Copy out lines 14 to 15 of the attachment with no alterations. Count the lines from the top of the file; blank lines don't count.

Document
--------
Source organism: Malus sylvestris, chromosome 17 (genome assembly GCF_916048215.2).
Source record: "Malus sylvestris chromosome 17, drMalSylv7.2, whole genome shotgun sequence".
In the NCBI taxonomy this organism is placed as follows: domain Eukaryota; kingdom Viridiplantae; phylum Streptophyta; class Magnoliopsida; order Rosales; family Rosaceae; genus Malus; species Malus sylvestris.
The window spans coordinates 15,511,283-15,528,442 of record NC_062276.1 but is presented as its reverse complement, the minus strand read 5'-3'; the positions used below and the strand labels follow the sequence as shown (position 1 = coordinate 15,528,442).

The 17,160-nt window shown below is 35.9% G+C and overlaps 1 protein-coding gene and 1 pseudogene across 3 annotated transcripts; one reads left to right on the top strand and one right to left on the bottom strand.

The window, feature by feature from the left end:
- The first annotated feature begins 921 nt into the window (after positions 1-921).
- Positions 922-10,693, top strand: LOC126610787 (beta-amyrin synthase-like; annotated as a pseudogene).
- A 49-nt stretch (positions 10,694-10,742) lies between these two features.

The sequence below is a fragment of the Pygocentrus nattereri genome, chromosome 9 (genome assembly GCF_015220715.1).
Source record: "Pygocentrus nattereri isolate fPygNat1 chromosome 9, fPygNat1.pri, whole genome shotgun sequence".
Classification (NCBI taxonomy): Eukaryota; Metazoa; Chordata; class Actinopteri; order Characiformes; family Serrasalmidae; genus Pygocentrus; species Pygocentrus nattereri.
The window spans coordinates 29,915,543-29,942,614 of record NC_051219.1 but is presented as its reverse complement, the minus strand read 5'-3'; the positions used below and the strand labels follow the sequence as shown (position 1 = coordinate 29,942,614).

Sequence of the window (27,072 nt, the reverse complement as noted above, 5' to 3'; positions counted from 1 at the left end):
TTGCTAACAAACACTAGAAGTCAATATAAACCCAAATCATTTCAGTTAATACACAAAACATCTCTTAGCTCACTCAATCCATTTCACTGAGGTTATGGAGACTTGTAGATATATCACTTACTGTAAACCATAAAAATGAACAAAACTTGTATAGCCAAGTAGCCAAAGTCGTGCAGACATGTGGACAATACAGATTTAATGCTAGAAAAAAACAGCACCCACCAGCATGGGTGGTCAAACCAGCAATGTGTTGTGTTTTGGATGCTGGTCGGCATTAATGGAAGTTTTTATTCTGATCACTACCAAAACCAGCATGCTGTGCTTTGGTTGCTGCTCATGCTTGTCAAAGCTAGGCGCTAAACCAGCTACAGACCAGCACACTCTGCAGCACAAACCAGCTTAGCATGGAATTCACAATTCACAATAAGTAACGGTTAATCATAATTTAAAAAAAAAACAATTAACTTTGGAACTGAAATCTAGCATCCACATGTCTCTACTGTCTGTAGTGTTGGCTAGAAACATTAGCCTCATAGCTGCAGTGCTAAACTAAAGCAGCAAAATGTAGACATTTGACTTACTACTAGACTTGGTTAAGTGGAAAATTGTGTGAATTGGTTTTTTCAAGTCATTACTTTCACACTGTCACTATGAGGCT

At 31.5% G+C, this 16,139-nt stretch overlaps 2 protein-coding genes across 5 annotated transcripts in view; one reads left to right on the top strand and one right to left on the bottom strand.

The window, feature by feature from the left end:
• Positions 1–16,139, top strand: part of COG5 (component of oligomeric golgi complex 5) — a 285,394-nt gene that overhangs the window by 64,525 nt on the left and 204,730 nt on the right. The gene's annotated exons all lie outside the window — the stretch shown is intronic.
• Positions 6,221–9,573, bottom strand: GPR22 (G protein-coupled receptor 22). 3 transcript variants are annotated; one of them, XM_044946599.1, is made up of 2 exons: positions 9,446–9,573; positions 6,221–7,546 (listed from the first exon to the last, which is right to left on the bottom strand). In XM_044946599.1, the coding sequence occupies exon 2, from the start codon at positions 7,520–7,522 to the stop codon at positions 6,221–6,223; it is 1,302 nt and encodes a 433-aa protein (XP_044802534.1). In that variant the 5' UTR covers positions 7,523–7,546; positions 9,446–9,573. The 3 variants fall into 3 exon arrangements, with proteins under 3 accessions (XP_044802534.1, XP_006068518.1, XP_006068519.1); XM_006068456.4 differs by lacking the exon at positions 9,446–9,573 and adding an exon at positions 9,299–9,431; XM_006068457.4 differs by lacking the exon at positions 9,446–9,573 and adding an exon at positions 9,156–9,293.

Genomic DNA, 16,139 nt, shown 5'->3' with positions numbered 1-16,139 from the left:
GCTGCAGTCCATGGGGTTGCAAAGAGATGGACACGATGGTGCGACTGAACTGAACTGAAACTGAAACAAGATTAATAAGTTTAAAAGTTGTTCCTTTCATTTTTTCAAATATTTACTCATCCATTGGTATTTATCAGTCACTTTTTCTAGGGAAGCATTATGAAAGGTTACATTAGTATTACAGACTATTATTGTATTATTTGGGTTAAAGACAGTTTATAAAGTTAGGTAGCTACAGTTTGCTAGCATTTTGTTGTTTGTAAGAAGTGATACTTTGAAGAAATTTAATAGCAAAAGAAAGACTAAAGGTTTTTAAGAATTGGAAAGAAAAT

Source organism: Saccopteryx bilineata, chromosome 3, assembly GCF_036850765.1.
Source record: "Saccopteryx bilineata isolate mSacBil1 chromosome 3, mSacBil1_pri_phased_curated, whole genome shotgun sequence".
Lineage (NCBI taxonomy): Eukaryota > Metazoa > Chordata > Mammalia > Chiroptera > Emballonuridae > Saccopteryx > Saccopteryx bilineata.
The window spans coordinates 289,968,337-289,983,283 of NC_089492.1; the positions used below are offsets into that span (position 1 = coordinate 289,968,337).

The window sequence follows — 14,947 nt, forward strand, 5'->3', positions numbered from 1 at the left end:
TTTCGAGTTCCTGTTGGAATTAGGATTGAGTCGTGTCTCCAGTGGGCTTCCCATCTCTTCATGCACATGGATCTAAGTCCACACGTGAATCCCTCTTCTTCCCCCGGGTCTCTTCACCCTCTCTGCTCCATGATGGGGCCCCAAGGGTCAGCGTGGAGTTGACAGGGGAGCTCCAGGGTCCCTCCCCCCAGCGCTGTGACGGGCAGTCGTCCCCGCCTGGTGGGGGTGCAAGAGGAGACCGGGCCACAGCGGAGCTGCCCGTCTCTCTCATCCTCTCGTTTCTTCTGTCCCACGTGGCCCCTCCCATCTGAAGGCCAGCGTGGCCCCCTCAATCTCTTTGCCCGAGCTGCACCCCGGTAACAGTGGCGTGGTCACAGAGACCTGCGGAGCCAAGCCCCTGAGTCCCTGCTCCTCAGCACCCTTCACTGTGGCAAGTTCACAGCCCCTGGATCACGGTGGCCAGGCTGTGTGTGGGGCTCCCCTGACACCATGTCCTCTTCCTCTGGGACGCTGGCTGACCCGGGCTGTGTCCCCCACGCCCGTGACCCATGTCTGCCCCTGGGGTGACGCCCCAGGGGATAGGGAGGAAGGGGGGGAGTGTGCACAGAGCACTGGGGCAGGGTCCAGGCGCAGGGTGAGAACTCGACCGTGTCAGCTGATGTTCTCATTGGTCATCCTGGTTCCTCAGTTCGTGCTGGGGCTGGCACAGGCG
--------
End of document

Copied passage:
Sequence of the window (27,072 nt, the reverse complement as noted above, 5' to 3'; positions counted from 1 at the left end):
TTGCTAACAAACACTAGAAGTCAATATAAACCCAAATCATTTCAGTTAATACACAAAACATCTCTTAGCTCACTCAATCCATTTCACTGAGGTTATGGAGACTTGTAGATATATCACTTACTGTAAACCATAAAAATGAACAAAACTTGTATAGCCAAGTAGCCAAAGTCGTGCAGACATGTGGACAATACAGATTTAATGCTAGAAAAAAACAGCACCCACCAGCATGGGTGGTCAAACCAGCAATGTGTTGTGTTTTGGATGCTGGTCGGCATTAATGGAAGTTTTTATTCTGATCACTACCAAAACCAGCATGCTGTGCTTTGGTTGCTGCTCATGCTTGTCAAAGCTAGGCGCTAAACCAGCTACAGACCAGCACACTCTGCAGCACAAACCAGCTTAGCATGGAATTCACAATTCACAATAAGTAACGGTTAATCATAATTTAAAAAAAAAACAATTAACTTTGGAACTGAAATCTAGCATCCACATGTCTCTACTGTCTGTAGTGTTGGCTAGAAACATTAGCCTCATAGCTGCAGTGCTAAACTAAAGCAGCAAAATGTAGACATTTGACTTACTACTAGACTTGGTTAAGTGGAAAATTGTGTGAATTGGTTTTTTCAAGTCATTACTTTCACACTGTCACTATGAGGCT